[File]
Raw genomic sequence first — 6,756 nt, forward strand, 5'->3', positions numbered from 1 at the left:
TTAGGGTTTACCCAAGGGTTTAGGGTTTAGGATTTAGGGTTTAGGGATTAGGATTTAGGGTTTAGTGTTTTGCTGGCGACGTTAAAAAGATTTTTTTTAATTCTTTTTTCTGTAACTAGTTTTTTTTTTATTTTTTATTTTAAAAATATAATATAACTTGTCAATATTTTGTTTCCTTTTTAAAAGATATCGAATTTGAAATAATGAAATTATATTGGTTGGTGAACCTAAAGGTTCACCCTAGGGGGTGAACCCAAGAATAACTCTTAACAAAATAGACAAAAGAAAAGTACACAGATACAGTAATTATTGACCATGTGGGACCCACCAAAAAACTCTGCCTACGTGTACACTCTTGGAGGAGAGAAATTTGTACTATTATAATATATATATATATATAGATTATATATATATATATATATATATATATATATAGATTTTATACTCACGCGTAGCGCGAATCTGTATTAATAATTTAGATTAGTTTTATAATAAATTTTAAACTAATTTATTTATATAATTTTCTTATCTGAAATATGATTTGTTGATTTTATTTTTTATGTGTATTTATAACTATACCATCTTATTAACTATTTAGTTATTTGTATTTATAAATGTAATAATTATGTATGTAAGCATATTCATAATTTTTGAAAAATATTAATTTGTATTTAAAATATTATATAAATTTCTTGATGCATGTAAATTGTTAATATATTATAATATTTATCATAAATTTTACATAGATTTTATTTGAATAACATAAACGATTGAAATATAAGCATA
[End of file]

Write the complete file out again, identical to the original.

Raw genomic sequence first — 6,756 nt, forward strand, 5'->3', positions numbered from 1 at the left:
TTAGGGTTTACCCAAGGGTTTAGGGTTTAGGATTTAGGGTTTAGGGATTAGGATTTAGGGTTTAGTGTTTTGCTGGCGACGTTAAAAAGATTTTTTTTAATTCTTTTTTCTGTAACTAGTTTTTTTTTTATTTTTTATTTTAAAAATATAATATAACTTGTCAATATTTTGTTTCCTTTTTAAAAGATATCGAATTTGAAATAATGAAATTATATTGGTTGGTGAACCTAAAGGTTCACCCTAGGGGGTGAACCCAAGAATAACTCTTAACAAAATAGACAAAAGAAAAGTACACAGATACAGTAATTATTGACCATGTGGGACCCACCAAAAAACTCTGCCTACGTGTACACTCTTGGAGGAGAGAAATTTGTACTATTATAATATATATATATATATAGATTATATATATATATATATATATATATATATATAGATTTTATACTCACGCGTAGCGCGAATCTGTATTAATAATTTAGATTAGTTTTATAATAAATTTTAAACTAATTTATTTATATAATTTTCTTATCTGAAATATGATTTGTTGATTTTATTTTTTATGTGTATTTATAACTATACCATCTTATTAACTATTTAGTTATTTGTATTTATAAATGTAATAATTATGTATGTAAGCATATTCATAATTTTTGAAAAATATTAATTTGTATTTAAAATATTATATAAATTTCTTGATGCATGTAAATTGTTAATATATTATAATATTTATCATAAATTTTACATAGATTTTATTTGAATAACATAAACGATTGAAATATAAGCATA